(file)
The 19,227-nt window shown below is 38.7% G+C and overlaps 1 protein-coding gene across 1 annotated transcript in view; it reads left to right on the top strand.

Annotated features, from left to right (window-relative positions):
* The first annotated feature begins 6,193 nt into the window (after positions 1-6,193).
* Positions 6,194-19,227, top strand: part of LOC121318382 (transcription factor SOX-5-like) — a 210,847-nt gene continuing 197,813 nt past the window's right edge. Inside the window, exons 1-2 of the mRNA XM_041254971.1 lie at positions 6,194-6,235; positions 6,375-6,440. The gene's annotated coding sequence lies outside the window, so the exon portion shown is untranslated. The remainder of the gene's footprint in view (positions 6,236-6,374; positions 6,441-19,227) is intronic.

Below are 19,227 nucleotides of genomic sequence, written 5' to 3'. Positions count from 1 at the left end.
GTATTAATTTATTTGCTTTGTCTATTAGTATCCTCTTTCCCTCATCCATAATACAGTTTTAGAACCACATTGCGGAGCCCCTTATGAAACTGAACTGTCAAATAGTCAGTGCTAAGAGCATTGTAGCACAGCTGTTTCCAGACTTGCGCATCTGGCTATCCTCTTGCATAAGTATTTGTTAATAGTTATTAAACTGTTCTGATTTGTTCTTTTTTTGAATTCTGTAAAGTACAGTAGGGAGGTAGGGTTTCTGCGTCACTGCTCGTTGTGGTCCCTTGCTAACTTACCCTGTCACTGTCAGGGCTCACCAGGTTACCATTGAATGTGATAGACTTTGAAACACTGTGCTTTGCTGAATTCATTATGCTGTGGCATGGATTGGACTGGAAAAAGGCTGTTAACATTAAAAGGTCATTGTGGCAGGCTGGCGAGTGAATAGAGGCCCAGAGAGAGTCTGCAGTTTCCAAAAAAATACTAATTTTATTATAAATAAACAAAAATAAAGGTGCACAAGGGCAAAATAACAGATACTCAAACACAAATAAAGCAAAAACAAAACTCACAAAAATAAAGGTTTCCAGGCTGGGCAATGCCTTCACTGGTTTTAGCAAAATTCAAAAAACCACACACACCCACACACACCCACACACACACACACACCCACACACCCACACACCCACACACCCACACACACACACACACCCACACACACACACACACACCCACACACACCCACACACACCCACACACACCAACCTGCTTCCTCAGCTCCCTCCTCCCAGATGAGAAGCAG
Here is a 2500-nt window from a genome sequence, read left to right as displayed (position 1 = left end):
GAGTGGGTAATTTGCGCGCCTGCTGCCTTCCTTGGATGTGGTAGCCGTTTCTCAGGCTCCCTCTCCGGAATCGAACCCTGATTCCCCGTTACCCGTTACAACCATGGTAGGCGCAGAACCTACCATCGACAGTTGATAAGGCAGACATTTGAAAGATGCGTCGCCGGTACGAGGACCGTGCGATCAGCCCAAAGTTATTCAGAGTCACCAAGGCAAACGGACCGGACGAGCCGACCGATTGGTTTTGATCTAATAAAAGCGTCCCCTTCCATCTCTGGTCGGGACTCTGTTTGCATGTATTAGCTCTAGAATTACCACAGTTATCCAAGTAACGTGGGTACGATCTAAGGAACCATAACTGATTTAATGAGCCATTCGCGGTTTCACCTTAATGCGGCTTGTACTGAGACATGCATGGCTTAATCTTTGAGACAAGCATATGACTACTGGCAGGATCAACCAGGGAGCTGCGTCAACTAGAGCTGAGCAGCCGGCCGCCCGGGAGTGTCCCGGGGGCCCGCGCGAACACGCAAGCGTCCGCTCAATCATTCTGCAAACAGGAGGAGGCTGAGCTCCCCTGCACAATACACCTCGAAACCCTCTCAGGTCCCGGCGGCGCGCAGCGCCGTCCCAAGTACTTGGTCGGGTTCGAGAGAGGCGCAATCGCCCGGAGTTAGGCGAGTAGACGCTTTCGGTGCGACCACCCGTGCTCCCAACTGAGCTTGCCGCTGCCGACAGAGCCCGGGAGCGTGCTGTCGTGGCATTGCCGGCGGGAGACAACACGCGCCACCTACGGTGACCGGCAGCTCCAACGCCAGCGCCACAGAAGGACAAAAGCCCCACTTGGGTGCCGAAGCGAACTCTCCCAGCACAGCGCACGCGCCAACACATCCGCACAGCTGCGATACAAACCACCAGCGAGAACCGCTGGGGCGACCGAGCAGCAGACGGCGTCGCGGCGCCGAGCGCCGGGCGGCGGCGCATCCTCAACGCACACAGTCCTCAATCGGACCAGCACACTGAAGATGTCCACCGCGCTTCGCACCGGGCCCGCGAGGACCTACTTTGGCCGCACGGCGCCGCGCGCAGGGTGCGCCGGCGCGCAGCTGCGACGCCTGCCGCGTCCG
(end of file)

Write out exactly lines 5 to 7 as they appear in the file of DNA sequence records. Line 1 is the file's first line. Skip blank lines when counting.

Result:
Below are 19,227 nucleotides of genomic sequence, written 5' to 3'. Positions count from 1 at the left end.
GTATTAATTTATTTGCTTTGTCTATTAGTATCCTCTTTCCCTCATCCATAATACAGTTTTAGAACCACATTGCGGAGCCCCTTATGAAACTGAACTGTCAAATAGTCAGTGCTAAGAGCATTGTAGCACAGCTGTTTCCAGACTTGCGCATCTGGCTATCCTCTTGCATAAGTATTTGTTAATAGTTATTAAACTGTTCTGATTTGTTCTTTTTTTGAATTCTGTAAAGTACAGTAGGGAGGTAGGGTTTCTGCGTCACTGCTCGTTGTGGTCCCTTGCTAACTTACCCTGTCACTGTCAGGGCTCACCAGGTTACCATTGAATGTGATAGACTTTGAAACACTGTGCTTTGCTGAATTCATTATGCTGTGGCATGGATTGGACTGGAAAAAGGCTGTTAACATTAAAAGGTCATTGTGGCAGGCTGGCGAGTGAATAGAGGCCCAGAGAGAGTCTGCAGTTTCCAAAAAAATACTAATTTTATTATAAATAAACAAAAATAAAGGTGCACAAGGGCAAAATAACAGATACTCAAACACAAATAAAGCAAAAACAAAACTCACAAAAATAAAGGTTTCCAGGCTGGGCAATGCCTTCACTGGTTTTAGCAAAATTCAAAAAACCACACACACCCACACACACCCACACACACACACACACCCACACACCCACACACCCACACACCCACACACACACACACACCCACACACACACACACACACCCACACACACCCACACACACCCACACACACCAACCTGCTTCCTCAGCTCCCTCCTCCCAGATGAGAAGCAG
Here is a 2500-nt window from a genome sequence, read left to right as displayed (position 1 = left end):